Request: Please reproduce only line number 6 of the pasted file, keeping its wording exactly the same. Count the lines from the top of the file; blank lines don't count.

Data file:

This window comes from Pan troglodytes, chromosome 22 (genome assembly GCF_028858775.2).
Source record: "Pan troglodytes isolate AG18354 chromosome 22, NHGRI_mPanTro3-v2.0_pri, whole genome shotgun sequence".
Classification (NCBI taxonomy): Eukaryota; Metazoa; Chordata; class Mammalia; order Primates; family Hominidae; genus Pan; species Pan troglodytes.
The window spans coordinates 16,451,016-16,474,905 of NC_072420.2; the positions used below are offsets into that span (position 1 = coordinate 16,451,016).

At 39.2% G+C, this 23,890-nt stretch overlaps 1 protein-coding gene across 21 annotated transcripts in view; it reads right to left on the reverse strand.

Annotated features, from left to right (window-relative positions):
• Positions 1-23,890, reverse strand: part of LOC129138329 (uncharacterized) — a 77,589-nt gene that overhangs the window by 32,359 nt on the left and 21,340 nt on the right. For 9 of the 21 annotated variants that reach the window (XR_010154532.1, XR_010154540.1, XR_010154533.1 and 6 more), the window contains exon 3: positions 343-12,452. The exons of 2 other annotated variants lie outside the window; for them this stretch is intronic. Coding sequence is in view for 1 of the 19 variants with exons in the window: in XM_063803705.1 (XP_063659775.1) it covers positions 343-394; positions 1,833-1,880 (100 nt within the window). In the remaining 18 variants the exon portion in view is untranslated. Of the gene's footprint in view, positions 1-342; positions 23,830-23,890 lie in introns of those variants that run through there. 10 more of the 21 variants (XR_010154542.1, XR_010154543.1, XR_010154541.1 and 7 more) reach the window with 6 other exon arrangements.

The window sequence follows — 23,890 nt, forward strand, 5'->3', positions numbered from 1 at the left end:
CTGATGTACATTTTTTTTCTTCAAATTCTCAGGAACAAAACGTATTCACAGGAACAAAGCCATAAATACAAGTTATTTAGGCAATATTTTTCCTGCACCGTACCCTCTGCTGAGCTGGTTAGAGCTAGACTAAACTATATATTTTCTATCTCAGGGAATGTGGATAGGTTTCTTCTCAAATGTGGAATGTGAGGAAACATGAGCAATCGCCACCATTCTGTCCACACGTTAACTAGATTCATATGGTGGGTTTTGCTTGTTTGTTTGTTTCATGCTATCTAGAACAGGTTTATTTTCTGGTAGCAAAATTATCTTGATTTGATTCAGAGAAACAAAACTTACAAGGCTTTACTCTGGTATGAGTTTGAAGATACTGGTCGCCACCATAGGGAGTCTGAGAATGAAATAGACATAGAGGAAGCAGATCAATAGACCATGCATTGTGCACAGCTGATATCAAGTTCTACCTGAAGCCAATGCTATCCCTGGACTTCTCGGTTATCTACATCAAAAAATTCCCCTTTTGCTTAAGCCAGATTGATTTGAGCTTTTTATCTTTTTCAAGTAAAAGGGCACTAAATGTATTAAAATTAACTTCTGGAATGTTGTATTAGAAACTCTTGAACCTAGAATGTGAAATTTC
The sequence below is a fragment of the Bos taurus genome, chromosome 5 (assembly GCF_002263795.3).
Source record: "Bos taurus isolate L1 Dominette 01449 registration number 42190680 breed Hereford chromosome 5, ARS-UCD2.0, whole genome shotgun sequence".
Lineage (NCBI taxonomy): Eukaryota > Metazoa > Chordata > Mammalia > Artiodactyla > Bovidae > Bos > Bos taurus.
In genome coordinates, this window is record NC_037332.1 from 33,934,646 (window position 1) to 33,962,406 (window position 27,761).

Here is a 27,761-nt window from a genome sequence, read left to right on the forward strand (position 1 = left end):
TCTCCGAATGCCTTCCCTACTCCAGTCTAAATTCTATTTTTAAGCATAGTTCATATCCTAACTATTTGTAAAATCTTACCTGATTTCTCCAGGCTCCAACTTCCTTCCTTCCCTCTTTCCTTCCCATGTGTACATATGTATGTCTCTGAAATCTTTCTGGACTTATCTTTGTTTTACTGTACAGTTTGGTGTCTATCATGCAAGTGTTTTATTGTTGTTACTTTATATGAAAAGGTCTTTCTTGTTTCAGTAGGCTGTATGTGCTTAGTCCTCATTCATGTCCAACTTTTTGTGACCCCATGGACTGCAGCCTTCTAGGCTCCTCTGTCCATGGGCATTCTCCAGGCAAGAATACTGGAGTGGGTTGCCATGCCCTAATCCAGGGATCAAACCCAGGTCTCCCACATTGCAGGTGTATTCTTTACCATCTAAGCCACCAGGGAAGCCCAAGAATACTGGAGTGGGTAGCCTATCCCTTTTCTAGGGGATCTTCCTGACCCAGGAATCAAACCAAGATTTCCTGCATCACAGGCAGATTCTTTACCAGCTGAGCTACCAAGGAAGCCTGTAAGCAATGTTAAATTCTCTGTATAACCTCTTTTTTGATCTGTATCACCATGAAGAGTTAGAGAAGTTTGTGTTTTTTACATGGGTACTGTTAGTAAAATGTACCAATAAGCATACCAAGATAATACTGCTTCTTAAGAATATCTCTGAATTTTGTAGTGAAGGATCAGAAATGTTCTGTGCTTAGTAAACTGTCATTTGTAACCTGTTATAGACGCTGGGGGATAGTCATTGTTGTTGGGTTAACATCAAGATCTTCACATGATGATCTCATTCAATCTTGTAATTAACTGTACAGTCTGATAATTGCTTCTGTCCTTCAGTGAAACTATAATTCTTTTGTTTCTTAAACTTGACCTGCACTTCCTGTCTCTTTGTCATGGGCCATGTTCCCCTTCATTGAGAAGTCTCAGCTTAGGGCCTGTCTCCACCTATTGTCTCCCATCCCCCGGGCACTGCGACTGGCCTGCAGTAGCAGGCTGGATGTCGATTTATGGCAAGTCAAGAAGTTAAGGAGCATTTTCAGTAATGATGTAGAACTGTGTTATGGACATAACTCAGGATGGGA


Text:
Annotated features, from left to right (window-relative positions):